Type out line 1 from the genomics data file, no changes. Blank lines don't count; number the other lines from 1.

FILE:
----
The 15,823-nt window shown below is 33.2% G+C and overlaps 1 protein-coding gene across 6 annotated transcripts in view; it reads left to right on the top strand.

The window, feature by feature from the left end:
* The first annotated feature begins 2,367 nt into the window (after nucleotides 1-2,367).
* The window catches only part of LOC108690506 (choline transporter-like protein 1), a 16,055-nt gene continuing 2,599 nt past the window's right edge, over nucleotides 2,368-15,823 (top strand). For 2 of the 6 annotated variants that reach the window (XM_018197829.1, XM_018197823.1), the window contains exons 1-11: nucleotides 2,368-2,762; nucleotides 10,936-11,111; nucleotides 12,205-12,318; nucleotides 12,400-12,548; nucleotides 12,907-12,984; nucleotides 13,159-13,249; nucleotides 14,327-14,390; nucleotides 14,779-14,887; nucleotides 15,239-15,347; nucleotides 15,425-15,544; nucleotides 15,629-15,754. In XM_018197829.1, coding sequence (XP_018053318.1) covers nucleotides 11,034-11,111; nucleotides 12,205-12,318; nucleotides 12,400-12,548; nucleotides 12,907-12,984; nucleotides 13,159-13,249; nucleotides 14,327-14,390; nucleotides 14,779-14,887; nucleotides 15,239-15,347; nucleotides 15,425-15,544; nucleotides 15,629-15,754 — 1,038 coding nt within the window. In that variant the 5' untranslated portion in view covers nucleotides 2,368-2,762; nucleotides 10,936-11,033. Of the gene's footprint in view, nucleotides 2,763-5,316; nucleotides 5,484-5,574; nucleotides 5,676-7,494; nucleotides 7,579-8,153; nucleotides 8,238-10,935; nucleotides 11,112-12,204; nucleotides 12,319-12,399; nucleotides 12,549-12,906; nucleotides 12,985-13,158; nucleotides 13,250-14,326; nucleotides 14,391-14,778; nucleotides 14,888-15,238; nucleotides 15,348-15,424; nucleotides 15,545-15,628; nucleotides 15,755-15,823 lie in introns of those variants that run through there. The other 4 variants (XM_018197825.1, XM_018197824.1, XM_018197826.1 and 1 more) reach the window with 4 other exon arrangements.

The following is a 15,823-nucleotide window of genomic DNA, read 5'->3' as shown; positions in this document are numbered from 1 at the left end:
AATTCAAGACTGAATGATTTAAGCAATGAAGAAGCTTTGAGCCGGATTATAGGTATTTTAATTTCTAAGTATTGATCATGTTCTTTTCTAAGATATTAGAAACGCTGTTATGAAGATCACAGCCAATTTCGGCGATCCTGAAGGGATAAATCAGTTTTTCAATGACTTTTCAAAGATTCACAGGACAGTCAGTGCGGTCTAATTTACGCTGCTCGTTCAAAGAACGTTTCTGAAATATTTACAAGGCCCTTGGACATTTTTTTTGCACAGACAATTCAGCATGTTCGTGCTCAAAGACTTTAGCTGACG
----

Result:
The 15,823-nt window shown below is 33.2% G+C and overlaps 1 protein-coding gene across 6 annotated transcripts in view; it reads left to right on the top strand.